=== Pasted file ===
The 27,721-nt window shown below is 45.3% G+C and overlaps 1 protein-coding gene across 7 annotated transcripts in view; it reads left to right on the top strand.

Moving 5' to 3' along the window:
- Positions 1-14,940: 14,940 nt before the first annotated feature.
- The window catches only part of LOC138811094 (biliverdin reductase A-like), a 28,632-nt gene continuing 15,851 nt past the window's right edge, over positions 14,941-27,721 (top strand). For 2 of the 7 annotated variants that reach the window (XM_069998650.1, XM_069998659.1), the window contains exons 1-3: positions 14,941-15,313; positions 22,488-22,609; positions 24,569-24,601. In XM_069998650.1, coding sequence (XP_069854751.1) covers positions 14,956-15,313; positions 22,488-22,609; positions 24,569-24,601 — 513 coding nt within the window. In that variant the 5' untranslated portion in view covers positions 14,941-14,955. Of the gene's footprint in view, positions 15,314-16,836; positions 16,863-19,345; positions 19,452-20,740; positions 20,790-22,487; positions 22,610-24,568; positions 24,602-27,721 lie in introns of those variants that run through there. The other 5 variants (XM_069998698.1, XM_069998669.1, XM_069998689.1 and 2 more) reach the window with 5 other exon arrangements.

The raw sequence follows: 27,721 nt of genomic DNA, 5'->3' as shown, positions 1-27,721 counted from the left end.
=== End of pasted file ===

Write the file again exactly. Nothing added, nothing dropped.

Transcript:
The 27,721-nt window shown below is 45.3% G+C and overlaps 1 protein-coding gene across 7 annotated transcripts in view; it reads left to right on the top strand.

Moving 5' to 3' along the window:
- Positions 1-14,940: 14,940 nt before the first annotated feature.
- The window catches only part of LOC138811094 (biliverdin reductase A-like), a 28,632-nt gene continuing 15,851 nt past the window's right edge, over positions 14,941-27,721 (top strand). For 2 of the 7 annotated variants that reach the window (XM_069998650.1, XM_069998659.1), the window contains exons 1-3: positions 14,941-15,313; positions 22,488-22,609; positions 24,569-24,601. In XM_069998650.1, coding sequence (XP_069854751.1) covers positions 14,956-15,313; positions 22,488-22,609; positions 24,569-24,601 — 513 coding nt within the window. In that variant the 5' untranslated portion in view covers positions 14,941-14,955. Of the gene's footprint in view, positions 15,314-16,836; positions 16,863-19,345; positions 19,452-20,740; positions 20,790-22,487; positions 22,610-24,568; positions 24,602-27,721 lie in introns of those variants that run through there. The other 5 variants (XM_069998698.1, XM_069998669.1, XM_069998689.1 and 2 more) reach the window with 5 other exon arrangements.

The raw sequence follows: 27,721 nt of genomic DNA, 5'->3' as shown, positions 1-27,721 counted from the left end.